Many Canadians see products labelled as “RRSP savings accounts” and believe that putting their contributions into one of these offerings means they now have a retirement fund that will grow for years to come.
This is a mistake, though. An RRSP savings account is simply a tax-sheltered savings account. It is not, by itself, an investment capable of producing capital gains (or significant income, given the paltry interest often paid by these accounts).
RRSP savings accounts can be useful for short periods of time, particularly if you need to think about where you want to invest your contribution. But they are not beneficial in the long-term.
Once you’ve made the contribution, you need to give some thought as to what investments you wish to hold within the account. So with that in mind, let’s take a look at the choices available to an investor, and the pros and cons of the various options.
Guaranteed investment certificates
Guaranteed investment certificates (GICs) are essentially loans to a financial institution. In exchange for the use of your money, a bank will pay you an advertised rate of interest for a set term. GICs can be purchased for terms as short as 30 days and as long as 10 years (1 to 5 years are the most common). Depending on the particular GIC, it may be either cashable or non-redeemable. If you think you might need access to your money before the term is up, a cashable GIC is probably a better move.
Pros: GICs are generally considered conservative investments, and they do pay some interest. GICs with terms of 5 years or less are also backed by deposit insurance.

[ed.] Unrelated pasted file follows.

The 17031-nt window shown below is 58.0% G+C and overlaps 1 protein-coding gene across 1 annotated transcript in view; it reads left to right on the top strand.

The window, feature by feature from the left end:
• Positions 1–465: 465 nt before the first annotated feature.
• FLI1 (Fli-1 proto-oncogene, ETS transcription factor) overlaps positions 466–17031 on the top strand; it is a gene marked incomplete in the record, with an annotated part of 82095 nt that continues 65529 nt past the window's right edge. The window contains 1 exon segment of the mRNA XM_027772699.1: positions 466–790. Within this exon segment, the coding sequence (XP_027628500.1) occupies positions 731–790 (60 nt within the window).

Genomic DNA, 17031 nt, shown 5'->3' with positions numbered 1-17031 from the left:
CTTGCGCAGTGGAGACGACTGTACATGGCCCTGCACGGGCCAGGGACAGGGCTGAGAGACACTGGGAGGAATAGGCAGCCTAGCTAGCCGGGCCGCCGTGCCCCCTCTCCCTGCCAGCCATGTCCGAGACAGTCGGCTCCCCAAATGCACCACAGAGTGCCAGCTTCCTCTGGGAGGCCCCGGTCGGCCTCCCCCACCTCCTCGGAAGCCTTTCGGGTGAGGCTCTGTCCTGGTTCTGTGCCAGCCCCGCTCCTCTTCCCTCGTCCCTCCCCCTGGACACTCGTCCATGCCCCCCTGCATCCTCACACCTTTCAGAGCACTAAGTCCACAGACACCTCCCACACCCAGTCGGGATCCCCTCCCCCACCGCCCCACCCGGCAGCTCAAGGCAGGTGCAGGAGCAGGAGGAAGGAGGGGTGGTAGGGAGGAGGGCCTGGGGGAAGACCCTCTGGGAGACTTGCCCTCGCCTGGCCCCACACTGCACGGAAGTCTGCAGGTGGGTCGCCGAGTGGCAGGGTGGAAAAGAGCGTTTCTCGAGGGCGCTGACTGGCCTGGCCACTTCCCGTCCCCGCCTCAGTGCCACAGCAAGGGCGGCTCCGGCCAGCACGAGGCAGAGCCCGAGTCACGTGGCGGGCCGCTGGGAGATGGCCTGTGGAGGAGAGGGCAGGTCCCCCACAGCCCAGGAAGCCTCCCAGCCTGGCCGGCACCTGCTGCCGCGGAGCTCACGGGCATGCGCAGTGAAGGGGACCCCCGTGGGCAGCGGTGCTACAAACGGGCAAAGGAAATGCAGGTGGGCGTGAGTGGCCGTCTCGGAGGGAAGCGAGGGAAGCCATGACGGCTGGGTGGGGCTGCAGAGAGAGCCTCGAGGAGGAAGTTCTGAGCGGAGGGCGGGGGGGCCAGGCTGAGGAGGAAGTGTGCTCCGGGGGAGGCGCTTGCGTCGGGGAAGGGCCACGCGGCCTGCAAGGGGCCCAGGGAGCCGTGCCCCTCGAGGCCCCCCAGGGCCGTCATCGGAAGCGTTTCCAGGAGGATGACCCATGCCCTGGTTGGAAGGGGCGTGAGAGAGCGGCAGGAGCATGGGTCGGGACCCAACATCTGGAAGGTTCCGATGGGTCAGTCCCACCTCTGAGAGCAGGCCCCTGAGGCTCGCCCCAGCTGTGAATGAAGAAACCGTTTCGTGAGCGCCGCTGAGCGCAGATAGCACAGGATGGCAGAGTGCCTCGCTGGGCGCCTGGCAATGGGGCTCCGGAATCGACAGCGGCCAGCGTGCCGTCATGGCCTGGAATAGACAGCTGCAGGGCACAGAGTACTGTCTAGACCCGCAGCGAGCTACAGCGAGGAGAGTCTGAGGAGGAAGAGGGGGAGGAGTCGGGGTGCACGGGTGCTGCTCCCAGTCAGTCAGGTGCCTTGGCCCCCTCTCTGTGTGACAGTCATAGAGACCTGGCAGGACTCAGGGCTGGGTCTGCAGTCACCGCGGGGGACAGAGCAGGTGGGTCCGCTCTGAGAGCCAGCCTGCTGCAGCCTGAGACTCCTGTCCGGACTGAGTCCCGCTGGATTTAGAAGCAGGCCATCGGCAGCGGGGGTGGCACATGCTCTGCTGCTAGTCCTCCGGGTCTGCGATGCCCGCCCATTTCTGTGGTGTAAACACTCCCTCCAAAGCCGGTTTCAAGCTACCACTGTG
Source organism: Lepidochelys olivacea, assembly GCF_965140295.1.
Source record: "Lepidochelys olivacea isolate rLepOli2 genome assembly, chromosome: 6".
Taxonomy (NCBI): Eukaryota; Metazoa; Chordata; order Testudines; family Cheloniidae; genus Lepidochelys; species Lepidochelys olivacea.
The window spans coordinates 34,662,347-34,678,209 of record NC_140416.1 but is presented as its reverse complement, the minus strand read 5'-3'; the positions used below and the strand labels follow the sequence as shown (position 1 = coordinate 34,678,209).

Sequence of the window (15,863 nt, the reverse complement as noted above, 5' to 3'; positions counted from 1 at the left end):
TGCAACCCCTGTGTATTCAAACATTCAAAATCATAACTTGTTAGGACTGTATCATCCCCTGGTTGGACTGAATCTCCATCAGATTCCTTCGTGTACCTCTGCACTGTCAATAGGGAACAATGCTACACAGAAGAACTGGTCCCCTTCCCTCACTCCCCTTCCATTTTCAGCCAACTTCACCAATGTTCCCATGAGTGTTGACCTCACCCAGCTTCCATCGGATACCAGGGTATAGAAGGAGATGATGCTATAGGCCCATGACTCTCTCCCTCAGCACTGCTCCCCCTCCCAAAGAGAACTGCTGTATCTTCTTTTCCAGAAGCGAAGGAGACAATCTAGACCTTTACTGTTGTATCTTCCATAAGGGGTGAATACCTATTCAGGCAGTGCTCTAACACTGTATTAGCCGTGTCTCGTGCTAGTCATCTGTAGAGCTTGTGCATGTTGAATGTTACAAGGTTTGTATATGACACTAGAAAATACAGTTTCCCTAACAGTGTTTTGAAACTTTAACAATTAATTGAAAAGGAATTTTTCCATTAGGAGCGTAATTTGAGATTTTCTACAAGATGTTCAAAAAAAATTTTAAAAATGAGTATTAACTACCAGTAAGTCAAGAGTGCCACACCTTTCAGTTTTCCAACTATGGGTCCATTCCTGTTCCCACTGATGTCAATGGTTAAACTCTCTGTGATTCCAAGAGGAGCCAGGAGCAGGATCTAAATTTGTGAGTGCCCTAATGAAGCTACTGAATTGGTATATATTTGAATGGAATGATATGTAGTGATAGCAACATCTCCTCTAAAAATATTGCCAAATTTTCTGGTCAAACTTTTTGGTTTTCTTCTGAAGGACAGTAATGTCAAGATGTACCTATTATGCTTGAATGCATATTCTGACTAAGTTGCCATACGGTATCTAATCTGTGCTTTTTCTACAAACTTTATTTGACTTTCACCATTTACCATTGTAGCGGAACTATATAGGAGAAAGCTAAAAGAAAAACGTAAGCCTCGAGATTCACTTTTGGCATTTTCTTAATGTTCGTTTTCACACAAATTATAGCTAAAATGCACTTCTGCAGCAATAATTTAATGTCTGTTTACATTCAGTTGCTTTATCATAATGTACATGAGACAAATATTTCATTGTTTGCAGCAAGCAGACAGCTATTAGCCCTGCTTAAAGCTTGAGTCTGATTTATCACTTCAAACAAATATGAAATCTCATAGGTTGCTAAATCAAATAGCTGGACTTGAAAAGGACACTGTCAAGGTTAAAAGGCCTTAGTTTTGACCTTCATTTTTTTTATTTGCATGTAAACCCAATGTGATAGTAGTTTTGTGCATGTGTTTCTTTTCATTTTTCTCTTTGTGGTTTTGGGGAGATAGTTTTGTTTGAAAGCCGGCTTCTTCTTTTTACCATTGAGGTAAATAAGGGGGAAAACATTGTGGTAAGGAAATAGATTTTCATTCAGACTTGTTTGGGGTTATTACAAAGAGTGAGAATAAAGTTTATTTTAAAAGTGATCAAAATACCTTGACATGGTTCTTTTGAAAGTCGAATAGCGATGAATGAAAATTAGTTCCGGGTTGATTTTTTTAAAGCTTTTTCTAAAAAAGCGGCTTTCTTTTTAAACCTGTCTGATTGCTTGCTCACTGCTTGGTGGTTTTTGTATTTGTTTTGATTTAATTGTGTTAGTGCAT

Cons: The interest can be minimal (but more than a regular savings account), and any significant bout of consumer price inflation could eat into your purchasing power.
Mutual funds are professionally managed portfolios where your money is pooled with other investors’ money and invested in a basket of securities (typically stocks and bonds). Most mutual funds offer Canadians exposure to the performance of the stock market. Among mutual funds, there are offerings that invest in the entire market, as well as those that focus on a particular sector (such as energy or precious metals).
Pros: Most people are not professional investors, so a mutual fund does allow a certain piece of mind as you know someone else is managing your money. If the stock market goes up, the odds are good a broad-based mutual fund will as well.
Cons: Fees on mutual funds can seriously reduce your returns. Many funds in Canada charge 2.0-2.5% per year. Over time, this represents a significant opportunity cost for investors, particularly because many funds that are “actively managed” (i.e. constantly buying and selling stocks at the discretion of the manager) both mimic the overall market and also tend to underperform it.
Index funds have become very popular in recent years. These funds do not try to pick and choose which stocks will be the outperformers in the stock market. Rather, they will own all of the market’s stocks (or at least the ones in the main index). As a result, when you buy an index fund, you are essentially buying a fund that tracks the performance of the underlying market. Generally speaking, this provides diversification to your portfolio because you aren’t just buying one stock.